Next Monday, Colorado Springs Sister Cities International will host an open house from 5 to 7 p.m. at the Tim Gill Center for Public Media, 315 E. Costilla St. According to the event press release, “Anyone interested in global citizen diplomacy, international relations or who simply wants to experience foreign cultures is invited to come learn about Colorado Springs’ seven sister cities and enjoy food, entertainment and fun!”
Food, entertainment and fun — what’s not to like? But how about unbelievable business opportunities, an occasion to leapfrog our city’s dour conservatism and the opportunity for some really foreign culture?
We already have seven sister cities — Ancient Olympia, Greece; Bankstown, Australia; Bishkek, Kyrgyzstan; Fujiyoshida, Japan; Kaohsiung, Taiwan; Nuevo Casas Grandes, Mexico; and Smolensk, Russia. They’re all fine, upstanding, mildly interesting places that few of us would ever want to visit. If there’s any money to be made or anything extraordinary to learn, we might want to go somewhere else.
We need to move quickly and decisively to make a couple of new friends — Tehran and Havana.
Consider Tehran. It’s the capital of Iran, a vast and ancient country with an area larger than England, France, Italy and Germany combined. The city’s 8.2 million inhabitants are typically young, educated, ambitious and eager for friendly contact with the rest of the world.
Thanks to the multiple misadventures of history, Iran and the United States have been bitterly estranged since 1979, but all that may be about to change. Thanks to Barack Obama, Ayatollah Ali Khamenei, John Kerry and Javad Zarif, Iran and the United States might finally have normal relations.
The process of normalization is further advanced in Cuba’s case. After more than 50 years of enmity, Cuba and the U.S. have resumed diplomatic relations, and it seems likely that trade, tourism and investment will rise exponentially in years to come.
Why shouldn’t we be leading the process instead of passively observing these historic changes?
Remember when the wall that divided the West from the countries of the former Soviet Union came tumbling down? Remember when Nixon went to China?
Once a repressed, backward country governed by a lunatic communist sect, China is now an economic powerhouse, as is Russia, with all its faults. For individuals, cities and countries alike, the opportunities were there to seize decades ago — but few had the courage and vision to do so.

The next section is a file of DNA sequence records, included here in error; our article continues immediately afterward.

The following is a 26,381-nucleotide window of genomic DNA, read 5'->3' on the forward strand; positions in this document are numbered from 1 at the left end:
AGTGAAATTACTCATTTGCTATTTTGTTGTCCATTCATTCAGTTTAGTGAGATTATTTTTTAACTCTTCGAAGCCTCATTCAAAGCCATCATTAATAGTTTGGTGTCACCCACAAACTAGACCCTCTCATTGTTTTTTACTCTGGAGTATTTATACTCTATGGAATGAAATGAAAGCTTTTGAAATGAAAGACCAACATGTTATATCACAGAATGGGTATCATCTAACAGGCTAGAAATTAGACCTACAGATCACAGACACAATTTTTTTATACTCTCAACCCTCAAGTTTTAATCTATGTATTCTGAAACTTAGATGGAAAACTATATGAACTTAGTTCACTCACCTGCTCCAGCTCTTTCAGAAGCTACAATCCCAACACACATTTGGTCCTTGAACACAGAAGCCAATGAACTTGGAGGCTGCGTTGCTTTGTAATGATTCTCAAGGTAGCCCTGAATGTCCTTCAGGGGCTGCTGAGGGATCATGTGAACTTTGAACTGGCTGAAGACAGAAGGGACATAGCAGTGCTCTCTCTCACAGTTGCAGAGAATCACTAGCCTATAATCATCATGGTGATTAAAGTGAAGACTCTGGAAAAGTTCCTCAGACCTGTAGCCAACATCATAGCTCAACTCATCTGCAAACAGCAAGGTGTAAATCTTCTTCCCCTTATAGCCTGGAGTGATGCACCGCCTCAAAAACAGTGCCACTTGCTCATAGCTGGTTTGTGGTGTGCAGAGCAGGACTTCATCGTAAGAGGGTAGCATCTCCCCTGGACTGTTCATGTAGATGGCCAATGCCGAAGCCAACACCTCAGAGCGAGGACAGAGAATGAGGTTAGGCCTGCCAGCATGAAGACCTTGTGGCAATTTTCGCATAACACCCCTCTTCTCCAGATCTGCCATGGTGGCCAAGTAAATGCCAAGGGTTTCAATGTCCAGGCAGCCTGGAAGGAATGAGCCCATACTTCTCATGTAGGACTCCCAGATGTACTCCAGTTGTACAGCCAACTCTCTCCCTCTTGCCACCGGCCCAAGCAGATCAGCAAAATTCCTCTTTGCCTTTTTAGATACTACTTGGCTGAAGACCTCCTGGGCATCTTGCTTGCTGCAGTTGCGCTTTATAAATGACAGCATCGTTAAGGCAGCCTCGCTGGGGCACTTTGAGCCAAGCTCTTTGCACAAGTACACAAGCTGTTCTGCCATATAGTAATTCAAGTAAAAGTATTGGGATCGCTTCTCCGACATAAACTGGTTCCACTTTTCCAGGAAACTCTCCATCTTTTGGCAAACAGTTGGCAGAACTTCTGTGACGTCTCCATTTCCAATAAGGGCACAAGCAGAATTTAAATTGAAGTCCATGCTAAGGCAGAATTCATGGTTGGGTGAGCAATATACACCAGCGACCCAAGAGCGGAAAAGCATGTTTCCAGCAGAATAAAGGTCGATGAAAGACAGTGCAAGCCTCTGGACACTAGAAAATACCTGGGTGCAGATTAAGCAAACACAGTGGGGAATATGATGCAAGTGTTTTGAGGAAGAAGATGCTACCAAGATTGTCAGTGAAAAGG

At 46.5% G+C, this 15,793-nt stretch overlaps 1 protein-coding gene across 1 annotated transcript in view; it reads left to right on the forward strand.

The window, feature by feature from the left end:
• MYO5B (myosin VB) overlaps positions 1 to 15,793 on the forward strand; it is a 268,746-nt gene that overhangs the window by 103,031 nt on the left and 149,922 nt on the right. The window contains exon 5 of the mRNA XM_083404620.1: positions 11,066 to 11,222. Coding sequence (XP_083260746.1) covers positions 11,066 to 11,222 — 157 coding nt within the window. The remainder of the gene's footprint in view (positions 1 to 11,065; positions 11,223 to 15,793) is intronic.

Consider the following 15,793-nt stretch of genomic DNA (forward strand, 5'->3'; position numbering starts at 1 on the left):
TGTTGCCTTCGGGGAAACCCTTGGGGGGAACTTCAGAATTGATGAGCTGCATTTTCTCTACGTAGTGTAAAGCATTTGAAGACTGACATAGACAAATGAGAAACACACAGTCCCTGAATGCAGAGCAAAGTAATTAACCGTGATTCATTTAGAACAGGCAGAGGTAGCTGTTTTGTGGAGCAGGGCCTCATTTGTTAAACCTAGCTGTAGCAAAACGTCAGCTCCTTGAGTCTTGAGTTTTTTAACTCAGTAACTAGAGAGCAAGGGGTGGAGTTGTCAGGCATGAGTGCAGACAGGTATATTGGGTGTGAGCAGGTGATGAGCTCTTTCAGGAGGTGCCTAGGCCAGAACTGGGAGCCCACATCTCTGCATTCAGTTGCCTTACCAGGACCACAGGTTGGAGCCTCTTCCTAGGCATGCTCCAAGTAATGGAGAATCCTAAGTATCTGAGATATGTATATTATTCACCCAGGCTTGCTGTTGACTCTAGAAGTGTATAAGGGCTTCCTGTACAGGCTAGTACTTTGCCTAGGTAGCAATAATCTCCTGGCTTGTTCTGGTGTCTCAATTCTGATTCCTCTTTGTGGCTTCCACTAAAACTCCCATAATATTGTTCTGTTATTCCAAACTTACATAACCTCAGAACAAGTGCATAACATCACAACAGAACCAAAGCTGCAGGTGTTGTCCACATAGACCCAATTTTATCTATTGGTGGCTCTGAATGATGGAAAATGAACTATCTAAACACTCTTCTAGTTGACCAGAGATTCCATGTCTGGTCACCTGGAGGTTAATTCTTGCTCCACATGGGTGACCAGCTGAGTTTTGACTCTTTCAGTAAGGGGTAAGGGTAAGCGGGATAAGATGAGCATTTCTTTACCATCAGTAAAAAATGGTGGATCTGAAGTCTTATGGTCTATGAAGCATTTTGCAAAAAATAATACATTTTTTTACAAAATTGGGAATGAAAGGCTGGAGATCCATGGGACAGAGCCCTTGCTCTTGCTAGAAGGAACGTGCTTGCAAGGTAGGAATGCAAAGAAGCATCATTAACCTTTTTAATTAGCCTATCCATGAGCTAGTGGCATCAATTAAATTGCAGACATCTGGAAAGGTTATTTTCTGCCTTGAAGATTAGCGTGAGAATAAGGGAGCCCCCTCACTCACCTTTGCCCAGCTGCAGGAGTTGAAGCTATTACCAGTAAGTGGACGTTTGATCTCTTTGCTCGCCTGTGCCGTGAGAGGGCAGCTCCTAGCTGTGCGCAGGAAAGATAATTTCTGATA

So what opportunities are available to us in Iran or Cuba? Regional Business Alliance President and CEO Dirk Draper was intrigued by the idea.
“I don’t know that our cybersecurity industry will be ready to deal with those particular neighbors,” said an amused Draper, “but we welcome innovative ideas, and this is one that I haven’t heard.”
Yet it’s clear that many Colorado Springs businesses and nonprofits could benefit.
Education. Two-thirds of Iran’s population is younger than 25. Colorado College, UCCS, PPCC — are you ready for a flood of smart, curious and dedicated Iranian foreign students? They’d love our city, with its close proximity to ski areas. In case you didn’t know, Iran is home to a dozen ski areas, as well as an 18,000-foot peak that dwarfs our Fourteeners.
Lodging. Might Phil Anschutz and Perry Sanders see Iran and Cuba as undervalued assets ready for transformation? Sanders transformed a dilapidated downtown building into a four-star boutique hotel, while Anschutz has brought transformational energy to The Broadmoor. Perry, there are plenty of dilapidated buildings in Havana. Phil, how about a quiet, unobtrusive and environmentally friendly resort on one of Cuba’s pristine beaches?
Technology. We have plenty of small and medium-sized companies who are involved in exportable, non-defense technology. We ought to help them to form relationships with customers, clients and potential partners in Cuba and Iran.
The list can go on, but I know of one local CEO who is probably extremely well informed about opportunities in Iran — although she might not wish to pursue them.
Techwise founder and CEO Shawnee Huckstep moved to Dubai two years ago to pursue opportunity in that extraordinary city.
Look at the map: Dubai is closer to Iran than Colorado Springs is to Fort Collins.
And think about that. One of the great cities of the world emerged from a fishing village at the mouth of the Persian Gulf. Iran has the world’s largest gas reserves, vast oil reserves, a population of 80 million — unleashed, those resources might build a dozen Dubais.
I can see the headline now: “Mayor Suthers to join Springs business leaders on Tehran trip.”
Can I come?